MURCIA, Spain, NOV. 16, 2007 (Zenit.org).- The president of the Pontifical Council of the Laity encouraged religious brotherhoods and confraternities in Spain to tend toward “ecclesial maturity.”
Cardinal-designate Stanislaw Rylko said this Wednesday as he presided over the opening Mass for the 2nd International Congress of Brotherhoods and Confraternities. The congress was organized around the theme “The Processional Image: Art and Devotion,” and was organized by the St. Anthony Catholic University of Murcia, and the chapter of confraternities of Murcia.
Religious brotherhoods and confraternities are voluntary associations of the faithful, established to promote special works of Christian charity or devotion. These lay organizations in Spain organize the Holy Week processions in towns such as Seville and Malaga.
In his homily, Cardinal-designate Rylko asked the confraternities to respond “to the great expectations of the Church,” and to face the task Pope John Paul II entrusted to all lay associations: to tend toward “ecclesial maturity.”
According to the prelate, this maturity is obtained through fulfilling one’s Christian duty: unconditional obedience to the magisterium of the Church, obedience and communion with the pastors in dioceses and parishes, announcing Christ to the world and transforming society from within.
“Following these fundamental principles, your confraternities could really be converted into schools of formation for a mature and missionary laity, capable of responding generously to the dramatic challenges that the Church should face in our time,” he added.
Religious brotherhoods and confraternities have been present in the Church from medieval times, said Cardinal-designate Rylko. “They have been the first forms of associations for the Catholic laity, developing a very important function throughout the centuries,” he said.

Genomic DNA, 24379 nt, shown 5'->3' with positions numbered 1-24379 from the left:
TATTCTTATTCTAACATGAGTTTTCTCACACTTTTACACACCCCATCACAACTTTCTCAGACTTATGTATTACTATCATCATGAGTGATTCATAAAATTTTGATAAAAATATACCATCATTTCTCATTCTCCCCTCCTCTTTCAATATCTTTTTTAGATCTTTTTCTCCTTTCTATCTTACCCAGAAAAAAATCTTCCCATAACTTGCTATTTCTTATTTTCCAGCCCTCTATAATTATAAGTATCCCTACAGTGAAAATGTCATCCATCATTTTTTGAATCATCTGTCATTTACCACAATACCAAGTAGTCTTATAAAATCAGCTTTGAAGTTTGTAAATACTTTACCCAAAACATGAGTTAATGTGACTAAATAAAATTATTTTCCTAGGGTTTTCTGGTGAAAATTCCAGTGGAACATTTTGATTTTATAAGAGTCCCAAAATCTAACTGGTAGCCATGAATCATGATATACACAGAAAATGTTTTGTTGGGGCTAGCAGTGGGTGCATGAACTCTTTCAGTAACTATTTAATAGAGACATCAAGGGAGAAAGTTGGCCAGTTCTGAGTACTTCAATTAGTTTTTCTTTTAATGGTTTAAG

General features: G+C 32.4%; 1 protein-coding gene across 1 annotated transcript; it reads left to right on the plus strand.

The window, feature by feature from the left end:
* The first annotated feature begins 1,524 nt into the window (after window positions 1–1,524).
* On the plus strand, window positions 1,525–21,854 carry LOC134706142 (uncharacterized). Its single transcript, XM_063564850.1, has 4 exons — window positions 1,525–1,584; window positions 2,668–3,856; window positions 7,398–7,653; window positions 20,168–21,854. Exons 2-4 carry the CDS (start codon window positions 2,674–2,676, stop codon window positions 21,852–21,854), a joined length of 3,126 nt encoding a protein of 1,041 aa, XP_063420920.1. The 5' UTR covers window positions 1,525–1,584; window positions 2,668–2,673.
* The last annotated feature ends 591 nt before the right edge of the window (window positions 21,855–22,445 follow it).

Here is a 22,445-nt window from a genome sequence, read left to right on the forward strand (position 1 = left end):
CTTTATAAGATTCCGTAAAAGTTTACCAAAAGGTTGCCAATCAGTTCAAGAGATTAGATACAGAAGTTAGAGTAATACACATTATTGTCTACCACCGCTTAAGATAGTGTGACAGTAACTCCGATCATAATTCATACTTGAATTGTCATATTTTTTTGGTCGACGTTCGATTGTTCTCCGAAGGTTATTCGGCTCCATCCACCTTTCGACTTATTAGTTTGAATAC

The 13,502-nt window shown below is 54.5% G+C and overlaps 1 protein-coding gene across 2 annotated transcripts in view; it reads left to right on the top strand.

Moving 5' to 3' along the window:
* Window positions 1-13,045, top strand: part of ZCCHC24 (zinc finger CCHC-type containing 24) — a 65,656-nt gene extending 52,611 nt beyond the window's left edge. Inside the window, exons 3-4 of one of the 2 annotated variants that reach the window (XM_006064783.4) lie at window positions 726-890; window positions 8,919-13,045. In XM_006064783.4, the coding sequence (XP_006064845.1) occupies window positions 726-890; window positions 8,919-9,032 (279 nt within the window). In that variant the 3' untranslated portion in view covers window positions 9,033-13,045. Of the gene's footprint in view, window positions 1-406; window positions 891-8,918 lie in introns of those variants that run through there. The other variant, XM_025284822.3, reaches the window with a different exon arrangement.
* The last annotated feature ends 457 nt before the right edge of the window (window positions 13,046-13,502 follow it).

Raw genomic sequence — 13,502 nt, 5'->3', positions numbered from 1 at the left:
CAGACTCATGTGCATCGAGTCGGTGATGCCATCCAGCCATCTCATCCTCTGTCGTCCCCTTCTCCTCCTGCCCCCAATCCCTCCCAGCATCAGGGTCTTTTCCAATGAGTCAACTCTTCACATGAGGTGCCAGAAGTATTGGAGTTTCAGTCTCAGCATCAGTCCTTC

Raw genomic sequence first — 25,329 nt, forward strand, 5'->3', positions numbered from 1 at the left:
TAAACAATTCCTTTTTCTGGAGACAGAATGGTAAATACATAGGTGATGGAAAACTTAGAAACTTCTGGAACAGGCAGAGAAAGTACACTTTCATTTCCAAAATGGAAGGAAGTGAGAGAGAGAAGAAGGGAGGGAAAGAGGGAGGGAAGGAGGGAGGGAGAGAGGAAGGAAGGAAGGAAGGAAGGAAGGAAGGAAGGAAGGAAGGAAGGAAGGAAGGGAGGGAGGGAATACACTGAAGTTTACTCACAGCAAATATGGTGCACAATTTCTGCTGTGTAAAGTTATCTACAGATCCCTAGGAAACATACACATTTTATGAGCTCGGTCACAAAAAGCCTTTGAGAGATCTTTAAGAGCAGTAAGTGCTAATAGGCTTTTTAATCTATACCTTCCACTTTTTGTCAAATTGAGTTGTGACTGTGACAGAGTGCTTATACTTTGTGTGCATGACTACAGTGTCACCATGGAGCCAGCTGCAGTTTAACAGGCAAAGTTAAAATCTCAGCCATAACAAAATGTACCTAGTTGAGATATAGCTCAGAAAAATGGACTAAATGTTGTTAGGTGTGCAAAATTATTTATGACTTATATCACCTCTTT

The prelate said that today there is a “widespread rediscovery of popular piety, characterized in particular by the flourishing of brotherhoods.”
He said that, despite the emergence of new movements, the Church cannot forget “the ‘old’ charisms that, in spite of the passing of the centuries, have known how to conserve until today their extraordinary vitality and strength.”
The Church owes you so much!” said Cardinal-designate Rylko. “Through the centuries the fraternities truly have been schools of Christian life and sanctity, of deep spirituality and ardent devotion to Christ.”
The president of the Vatican laity council urged the participants to serve “the Church’s mission in our times,” and not to remain “only a memory of a glorious and meritorious past […] or a type of ‘museum exhibit’ to admire with nostalgia.”